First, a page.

I did see these problems, and others, especially in the realm of preparedness that writers have when they are published to actually hit the pavement and sell their books on a variety of platforms. Those were all inspirations for creating La Casita Grande.


Q: La Casita Grande seems to be an answer to this call for and lack of Latino writers.  Tell us about your new endeavor.  Tell us what the mission is.

JM:  The challenges facing writers today is not only a matter of supply and demand, of competition from other media or from social disinterest in books. These issues have been around for a long time and the solution given to us from Big Literature—which is not only comprised of the major New York houses but also the writer’s conference circuit, MFA programs, and an industry of self-help books for writers—is to produce more, to spend more money attending conferences and schmoozing with industry “insiders” and buying their books, and when all else fails, to attend a MFA program, and if that doesn’t get your book published, to teach at a MFA program.

This system has been in place for decades and not only has it created an atmosphere where writing is seen as an antagonistic, anxiety-inducing practice, where writers compete over neurosis and misery, it also most benefits upper- and middle-class whites who can afford to buy those books and attend those conferences and work unpaid internships in order to get a foot in the door. We live in a world that is increasingly conscious of cultural diversity where audiences want characters who not only represent them, they also want narratives that capture the world in new and exciting ways. The old narrative structures are increasingly being shunned, and the best way to combat this is not only to grant opportunities to ethnically diverse writers, but to also change the way in which those writers approach their art.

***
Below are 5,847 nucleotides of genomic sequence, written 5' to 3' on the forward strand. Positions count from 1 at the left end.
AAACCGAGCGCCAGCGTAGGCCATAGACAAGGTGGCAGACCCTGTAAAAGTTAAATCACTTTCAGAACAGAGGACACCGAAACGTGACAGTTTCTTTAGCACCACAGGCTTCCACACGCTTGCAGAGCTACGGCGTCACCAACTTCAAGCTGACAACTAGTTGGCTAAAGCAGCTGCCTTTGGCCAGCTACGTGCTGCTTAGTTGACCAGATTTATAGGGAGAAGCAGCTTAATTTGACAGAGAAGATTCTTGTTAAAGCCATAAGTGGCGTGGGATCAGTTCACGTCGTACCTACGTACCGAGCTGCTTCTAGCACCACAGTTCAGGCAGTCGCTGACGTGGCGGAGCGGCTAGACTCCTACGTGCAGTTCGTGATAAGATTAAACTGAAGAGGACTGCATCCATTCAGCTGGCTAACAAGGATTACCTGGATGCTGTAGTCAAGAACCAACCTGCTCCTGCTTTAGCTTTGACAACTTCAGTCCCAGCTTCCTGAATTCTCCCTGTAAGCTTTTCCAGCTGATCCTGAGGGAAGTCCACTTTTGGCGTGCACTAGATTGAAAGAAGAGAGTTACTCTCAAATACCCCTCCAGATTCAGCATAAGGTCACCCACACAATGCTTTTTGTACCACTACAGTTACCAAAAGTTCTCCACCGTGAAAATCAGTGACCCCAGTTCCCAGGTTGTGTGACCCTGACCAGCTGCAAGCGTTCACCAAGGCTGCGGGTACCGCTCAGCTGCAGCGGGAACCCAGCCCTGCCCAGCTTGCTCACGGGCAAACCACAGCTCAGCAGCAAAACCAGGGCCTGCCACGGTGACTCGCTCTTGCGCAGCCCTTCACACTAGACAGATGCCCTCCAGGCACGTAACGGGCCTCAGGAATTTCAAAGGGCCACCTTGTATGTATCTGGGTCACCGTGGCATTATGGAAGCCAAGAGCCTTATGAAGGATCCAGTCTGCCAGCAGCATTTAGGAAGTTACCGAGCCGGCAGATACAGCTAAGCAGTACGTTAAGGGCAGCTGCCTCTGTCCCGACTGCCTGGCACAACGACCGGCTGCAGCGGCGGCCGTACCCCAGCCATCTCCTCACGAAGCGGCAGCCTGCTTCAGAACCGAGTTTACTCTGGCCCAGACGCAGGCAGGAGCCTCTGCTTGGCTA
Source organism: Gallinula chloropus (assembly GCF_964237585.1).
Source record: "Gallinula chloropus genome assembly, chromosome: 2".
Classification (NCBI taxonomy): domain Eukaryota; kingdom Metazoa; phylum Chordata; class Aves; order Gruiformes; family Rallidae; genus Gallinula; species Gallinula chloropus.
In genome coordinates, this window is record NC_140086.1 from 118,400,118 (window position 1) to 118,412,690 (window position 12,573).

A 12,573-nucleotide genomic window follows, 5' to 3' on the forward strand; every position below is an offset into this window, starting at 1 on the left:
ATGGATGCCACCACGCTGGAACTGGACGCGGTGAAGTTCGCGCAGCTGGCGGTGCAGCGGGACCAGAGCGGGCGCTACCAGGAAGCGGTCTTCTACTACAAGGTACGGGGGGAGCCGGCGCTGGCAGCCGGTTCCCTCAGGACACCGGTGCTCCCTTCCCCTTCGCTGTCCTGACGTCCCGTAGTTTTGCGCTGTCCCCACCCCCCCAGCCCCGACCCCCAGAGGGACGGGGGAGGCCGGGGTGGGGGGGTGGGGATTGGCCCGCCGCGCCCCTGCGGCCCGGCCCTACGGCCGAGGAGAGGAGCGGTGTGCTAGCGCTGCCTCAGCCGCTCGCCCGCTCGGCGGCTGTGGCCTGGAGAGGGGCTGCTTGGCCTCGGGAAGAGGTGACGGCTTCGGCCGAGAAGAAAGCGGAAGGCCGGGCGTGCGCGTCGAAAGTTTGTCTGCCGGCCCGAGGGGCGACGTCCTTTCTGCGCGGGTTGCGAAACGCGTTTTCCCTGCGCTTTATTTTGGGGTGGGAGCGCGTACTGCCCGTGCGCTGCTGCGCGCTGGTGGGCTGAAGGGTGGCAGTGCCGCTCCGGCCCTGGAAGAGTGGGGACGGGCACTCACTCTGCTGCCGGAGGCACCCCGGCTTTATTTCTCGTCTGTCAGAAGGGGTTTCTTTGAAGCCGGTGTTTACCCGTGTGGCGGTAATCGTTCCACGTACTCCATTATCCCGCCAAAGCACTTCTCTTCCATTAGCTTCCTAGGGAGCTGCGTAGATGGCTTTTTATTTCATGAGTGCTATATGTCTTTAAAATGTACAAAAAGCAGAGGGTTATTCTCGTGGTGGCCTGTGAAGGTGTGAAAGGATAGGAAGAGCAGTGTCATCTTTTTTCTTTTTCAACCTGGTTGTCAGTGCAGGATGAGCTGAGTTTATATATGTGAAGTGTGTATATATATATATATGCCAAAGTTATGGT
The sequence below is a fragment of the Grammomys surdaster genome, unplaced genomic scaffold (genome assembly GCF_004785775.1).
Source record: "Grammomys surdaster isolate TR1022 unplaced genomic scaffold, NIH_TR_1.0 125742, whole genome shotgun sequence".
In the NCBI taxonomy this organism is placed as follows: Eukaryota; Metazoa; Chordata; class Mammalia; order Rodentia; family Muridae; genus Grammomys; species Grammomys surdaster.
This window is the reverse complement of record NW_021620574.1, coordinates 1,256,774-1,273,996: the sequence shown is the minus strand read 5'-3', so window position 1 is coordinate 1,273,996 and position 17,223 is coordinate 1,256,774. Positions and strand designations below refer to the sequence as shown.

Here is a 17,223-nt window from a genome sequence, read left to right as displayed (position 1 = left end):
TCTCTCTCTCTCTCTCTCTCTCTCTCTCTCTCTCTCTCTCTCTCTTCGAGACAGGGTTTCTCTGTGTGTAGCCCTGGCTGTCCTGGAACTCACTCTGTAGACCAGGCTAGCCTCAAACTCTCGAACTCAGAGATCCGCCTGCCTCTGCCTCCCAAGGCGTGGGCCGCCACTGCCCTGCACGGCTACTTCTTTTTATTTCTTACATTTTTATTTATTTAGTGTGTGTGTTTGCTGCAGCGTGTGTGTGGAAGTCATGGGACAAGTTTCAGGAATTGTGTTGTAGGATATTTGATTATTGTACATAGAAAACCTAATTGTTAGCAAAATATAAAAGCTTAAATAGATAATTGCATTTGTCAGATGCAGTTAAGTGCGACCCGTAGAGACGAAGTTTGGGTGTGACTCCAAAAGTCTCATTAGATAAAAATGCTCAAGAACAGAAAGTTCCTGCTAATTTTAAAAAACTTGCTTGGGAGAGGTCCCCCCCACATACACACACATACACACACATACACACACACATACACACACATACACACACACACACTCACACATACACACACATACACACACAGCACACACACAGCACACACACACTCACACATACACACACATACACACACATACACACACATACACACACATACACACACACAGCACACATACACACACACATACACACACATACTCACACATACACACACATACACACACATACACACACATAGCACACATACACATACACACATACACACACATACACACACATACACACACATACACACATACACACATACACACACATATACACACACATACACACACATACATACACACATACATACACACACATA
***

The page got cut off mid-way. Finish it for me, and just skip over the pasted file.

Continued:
Our mission is to find those books that fall under the radar because they do not fit an established mold, either in technical and stylistic terms, or in relation to their content, and to develop those writers on a professional and a creative path toward realizing their potential as artists.


Q:  La Casita Grande launched with a call for submissions.  What genres are you looking for?  Are you accepting manuscripts in English and Spanish? And how polished do you want the author/ manuscript to be?  

JM:  WHAT WE WANT
1. Literature from writers in and from Latin America and the Caribbean, to include the Lesser Antilles, Haiti, Jamaica, and the Bahamas. 
2. Genre and literary fiction. Genres we are most interested in are science fiction, crime, romance, experimental/avante garde, and horror.
3. Creative nonfiction, especially travel, historical, scientific, and pop culture books.
4. Submissions can be in English, Spanish, and Spanglish.
5. We are a LGBTQ friendly publisher and would be very interested in LGBTQ stories of all genres.